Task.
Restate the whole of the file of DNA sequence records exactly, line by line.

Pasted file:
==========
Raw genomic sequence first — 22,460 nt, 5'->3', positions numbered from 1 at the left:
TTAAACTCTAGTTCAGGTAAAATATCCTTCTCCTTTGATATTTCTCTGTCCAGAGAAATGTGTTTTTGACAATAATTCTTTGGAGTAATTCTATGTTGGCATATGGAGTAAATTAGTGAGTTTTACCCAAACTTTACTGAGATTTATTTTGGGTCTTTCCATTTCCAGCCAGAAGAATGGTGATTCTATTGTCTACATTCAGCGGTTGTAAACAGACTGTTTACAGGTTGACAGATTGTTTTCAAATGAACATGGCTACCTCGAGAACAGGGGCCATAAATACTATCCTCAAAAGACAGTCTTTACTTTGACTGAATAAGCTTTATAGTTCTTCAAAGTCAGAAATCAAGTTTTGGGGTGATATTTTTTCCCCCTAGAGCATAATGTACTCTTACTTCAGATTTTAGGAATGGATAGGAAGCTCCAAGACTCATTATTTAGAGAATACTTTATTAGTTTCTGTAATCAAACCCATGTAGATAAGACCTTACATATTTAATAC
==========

Raw genomic sequence first — 22,460 nt, 5'->3', positions numbered from 1 at the left:
TTAAACTCTAGTTCAGGTAAAATATCCTTCTCCTTTGATATTTCTCTGTCCAGAGAAATGTGTTTTTGACAATAATTCTTTGGAGTAATTCTATGTTGGCATATGGAGTAAATTAGTGAGTTTTACCCAAACTTTACTGAGATTTATTTTGGGTCTTTCCATTTCCAGCCAGAAGAATGGTGATTCTATTGTCTACATTCAGCGGTTGTAAACAGACTGTTTACAGGTTGACAGATTGTTTTCAAATGAACATGGCTACCTCGAGAACAGGGGCCATAAATACTATCCTCAAAAGACAGTCTTTACTTTGACTGAATAAGCTTTATAGTTCTTCAAAGTCAGAAATCAAGTTTTGGGGTGATATTTTTTCCCCCTAGAGCATAATGTACTCTTACTTCAGATTTTAGGAATGGATAGGAAGCTCCAAGACTCATTATTTAGAGAATACTTTATTAGTTTCTGTAATCAAACCCATGTAGATAAGACCTTACATATTTAATAC